Code confusion on utility/mechanical room
I am trying to find information in the 2015 building code that specifies the rules for utility/mechanical rooms. I am specifically looking for info on:
1. Type and thickness of drywall
2. Door ventilation requirements for electric hot water heater (if any)
3. Do I need to separate the laundry space from the utility/mechanical space (the washer/dryer and hot water heater are all planned to be in the same room)
4. Can I use a barn door on this utility room
If anyone can answer or direct me to the sections within the building code, that would be super helpful.
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Not an expert, but I'll chime in if for no other reason than to keep it near the top a little longer. I'd be very surprised if the electrical code had anything to say on any of these concerns. A call to your electrical inspector could shed some light. There might be something in the residential building code, but I'd even be surprised at that. Never heard of any special requirements for drywall or doors on a utility room. An electric heater needs no ventilation. Laundry machines in the utility room are probably one of the most common places for them to be.
Electric code only really cares about two things in a residential mechanical room: clearances, which is 3 feet clear in front of the electrical panel from floor to ceiling, and keep the room under 104*F. You're not suppose to have plumbing cleanouts, valves, or other potentially leaky things above electrical panels, either. There are some other code issues that come up in commercial mechanical rooms, but you won't run into those in residential settings.
I can't really speak to the mechanical code since I'm on the electrical side (I'm an EE), but if you have no combustion appliances, you probably won't have any special ventilation requirements.
Code issues aside, I would recommend a few things for the longevity of your installation:
1- Don't mount your electrical panel directly to a masonry wall. This is asking for the back of the panel to rust out over time. Mount a piece of 3/4" "noncom" (the red-colored plywood treated with fire retartdant) plywood to the wall, then mount the electrical panel to that. This will ensure your panel lasts a long, long time.
2- Recessing the electrical panel into the wall may look nice, but it makes any future work a real pain in the butt. Try to mount the panel on the surface of the wall, otherwise put removeable access panels above and below the panel to make it easier to bring in new wires in the future if required.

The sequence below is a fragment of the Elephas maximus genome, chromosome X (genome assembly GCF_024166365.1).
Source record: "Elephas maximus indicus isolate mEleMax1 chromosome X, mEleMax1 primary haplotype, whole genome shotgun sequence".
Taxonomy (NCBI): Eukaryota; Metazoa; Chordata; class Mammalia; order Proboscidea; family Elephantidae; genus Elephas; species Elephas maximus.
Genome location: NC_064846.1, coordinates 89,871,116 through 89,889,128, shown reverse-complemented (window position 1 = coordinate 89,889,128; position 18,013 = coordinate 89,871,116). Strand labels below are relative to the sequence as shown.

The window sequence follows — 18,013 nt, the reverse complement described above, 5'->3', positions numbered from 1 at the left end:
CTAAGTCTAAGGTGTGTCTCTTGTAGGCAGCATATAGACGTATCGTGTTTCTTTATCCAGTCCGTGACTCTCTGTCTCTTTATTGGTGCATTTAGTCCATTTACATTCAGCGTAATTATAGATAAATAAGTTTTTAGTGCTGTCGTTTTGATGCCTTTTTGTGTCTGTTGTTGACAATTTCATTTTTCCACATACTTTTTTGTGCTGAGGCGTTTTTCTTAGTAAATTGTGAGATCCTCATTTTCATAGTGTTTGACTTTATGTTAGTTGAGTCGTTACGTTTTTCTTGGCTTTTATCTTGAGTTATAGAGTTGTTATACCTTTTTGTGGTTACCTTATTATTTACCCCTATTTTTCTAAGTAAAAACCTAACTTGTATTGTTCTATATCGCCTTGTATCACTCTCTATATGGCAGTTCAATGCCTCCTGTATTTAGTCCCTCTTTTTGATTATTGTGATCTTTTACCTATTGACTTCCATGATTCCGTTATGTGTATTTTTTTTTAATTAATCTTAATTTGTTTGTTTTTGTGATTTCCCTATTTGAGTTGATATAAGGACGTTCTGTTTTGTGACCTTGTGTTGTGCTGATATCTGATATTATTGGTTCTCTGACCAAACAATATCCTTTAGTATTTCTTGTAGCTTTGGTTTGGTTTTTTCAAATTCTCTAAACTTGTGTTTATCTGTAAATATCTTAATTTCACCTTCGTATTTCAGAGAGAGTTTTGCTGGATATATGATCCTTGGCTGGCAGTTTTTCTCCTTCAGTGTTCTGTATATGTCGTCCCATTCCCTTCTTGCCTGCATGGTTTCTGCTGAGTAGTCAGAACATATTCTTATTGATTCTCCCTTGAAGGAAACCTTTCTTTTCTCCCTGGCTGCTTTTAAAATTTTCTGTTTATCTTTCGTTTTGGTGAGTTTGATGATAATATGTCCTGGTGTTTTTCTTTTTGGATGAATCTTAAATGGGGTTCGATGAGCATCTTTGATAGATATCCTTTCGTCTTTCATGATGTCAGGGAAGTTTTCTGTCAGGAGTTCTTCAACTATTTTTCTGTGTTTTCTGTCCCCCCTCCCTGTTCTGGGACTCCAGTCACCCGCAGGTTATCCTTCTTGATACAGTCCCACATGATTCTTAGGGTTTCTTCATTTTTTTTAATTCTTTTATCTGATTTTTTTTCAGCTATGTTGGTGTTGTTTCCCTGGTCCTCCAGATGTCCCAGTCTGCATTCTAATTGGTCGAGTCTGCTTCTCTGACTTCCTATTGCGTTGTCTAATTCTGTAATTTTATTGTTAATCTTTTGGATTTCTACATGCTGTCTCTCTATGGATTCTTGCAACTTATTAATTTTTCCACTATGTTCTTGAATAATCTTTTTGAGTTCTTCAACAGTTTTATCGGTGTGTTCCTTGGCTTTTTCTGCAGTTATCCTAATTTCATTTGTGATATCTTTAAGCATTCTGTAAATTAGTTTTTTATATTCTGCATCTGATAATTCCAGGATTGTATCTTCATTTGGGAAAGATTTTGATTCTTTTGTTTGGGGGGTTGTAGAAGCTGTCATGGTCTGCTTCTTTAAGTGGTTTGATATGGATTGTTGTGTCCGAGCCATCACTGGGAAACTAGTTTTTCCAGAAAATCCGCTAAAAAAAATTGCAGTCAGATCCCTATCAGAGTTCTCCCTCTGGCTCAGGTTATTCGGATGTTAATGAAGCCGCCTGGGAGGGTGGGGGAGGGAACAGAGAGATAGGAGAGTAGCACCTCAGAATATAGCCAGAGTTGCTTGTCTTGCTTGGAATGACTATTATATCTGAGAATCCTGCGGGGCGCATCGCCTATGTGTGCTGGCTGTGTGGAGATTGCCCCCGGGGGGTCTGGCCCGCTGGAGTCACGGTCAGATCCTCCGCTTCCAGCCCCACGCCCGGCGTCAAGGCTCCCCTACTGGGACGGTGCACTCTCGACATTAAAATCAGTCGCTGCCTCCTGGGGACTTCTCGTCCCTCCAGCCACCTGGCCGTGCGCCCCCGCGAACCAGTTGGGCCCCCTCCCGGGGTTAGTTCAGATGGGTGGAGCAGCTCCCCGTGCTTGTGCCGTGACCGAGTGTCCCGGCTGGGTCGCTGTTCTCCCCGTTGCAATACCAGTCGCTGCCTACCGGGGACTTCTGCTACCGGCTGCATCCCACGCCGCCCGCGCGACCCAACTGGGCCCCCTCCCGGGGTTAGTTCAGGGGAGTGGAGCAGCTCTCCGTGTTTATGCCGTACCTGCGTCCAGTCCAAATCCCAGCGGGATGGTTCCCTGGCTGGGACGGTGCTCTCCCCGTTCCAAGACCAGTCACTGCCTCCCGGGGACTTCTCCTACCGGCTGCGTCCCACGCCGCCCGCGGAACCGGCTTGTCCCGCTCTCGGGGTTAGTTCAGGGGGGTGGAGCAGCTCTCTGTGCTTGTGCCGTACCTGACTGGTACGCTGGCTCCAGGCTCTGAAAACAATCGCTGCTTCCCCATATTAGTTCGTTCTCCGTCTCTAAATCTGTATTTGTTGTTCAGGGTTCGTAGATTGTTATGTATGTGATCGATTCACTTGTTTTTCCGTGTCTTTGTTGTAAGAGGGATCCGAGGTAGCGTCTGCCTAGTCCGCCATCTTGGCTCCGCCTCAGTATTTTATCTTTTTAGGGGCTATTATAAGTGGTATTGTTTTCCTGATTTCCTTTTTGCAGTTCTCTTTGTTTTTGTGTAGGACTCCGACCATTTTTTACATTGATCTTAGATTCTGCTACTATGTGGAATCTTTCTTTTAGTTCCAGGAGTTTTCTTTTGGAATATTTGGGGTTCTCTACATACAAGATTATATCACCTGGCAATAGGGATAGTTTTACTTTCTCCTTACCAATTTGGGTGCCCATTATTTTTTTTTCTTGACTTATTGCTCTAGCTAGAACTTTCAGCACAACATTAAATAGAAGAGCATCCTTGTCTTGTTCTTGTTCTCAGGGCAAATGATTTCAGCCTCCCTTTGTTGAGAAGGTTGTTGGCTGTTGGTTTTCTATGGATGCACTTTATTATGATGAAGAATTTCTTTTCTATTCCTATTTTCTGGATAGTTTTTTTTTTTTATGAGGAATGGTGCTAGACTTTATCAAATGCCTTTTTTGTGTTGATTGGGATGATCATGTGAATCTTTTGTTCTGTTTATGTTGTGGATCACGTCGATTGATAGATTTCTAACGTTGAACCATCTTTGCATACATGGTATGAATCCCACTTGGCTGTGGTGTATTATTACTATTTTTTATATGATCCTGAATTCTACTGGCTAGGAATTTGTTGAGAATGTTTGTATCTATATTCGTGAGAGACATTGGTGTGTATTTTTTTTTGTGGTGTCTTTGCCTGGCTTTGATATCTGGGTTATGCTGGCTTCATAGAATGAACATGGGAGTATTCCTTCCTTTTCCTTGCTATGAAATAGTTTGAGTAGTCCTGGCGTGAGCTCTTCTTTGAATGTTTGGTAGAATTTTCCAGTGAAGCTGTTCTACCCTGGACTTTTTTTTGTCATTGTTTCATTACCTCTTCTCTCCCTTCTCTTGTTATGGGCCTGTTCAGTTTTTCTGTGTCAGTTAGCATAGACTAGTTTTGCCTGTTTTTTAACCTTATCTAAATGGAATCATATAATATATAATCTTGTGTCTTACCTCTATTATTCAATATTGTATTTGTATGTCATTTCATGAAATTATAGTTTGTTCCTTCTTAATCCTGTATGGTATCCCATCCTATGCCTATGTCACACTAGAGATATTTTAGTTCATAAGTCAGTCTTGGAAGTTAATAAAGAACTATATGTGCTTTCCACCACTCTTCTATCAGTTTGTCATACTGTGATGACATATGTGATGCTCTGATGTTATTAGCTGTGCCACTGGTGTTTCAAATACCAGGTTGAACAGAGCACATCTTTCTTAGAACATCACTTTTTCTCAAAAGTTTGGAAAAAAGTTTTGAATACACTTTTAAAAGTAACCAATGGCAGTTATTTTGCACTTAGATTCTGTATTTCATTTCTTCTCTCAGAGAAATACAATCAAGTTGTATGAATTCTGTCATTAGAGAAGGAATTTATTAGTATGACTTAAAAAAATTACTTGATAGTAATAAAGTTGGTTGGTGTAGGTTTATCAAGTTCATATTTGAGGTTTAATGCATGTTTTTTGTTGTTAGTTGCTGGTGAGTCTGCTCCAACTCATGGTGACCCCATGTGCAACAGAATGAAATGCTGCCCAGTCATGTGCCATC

3- Don't mount your electric panel tight into a corner. Leave some clearance on both sides to make future work easier.
Electric water heaters don't need any ventilation, since they make no fumes or exhaust. Even if you have no combustion appliances in the mechanical room, I'd use 5/8" type X drywall in there anyway -- you'll add maybe $20 in materials costs to the job, but you will have a much more solid room. I use 5/8" drywall everywhere exclusively regardless for that reason. I've seen plenty of laundry "rooms" in the same physical room as a furnace or electrical panel, so I'm guessing that's OK -- but check with your local building department if you're concerned. If you can put all that stuff together, keep some seperation between the electrical/mechanical equipment and the laundry machines for some extra safety -- don't pack things together, and don't be tempted to hang things from electrical wires or conduits.
I would NOT NOT NOT use a barn door here. I do not understand the fascination with those things, they don't work well as doors, they don't block sound, and they're a hassle to install. Use a regular door here. I personally wouldn't use a barn door anywhere -- they're even a hassle when actually on a barn...
Will there be any gas or oil burning appliances in this room?
Will the HVAC equipment be in this room?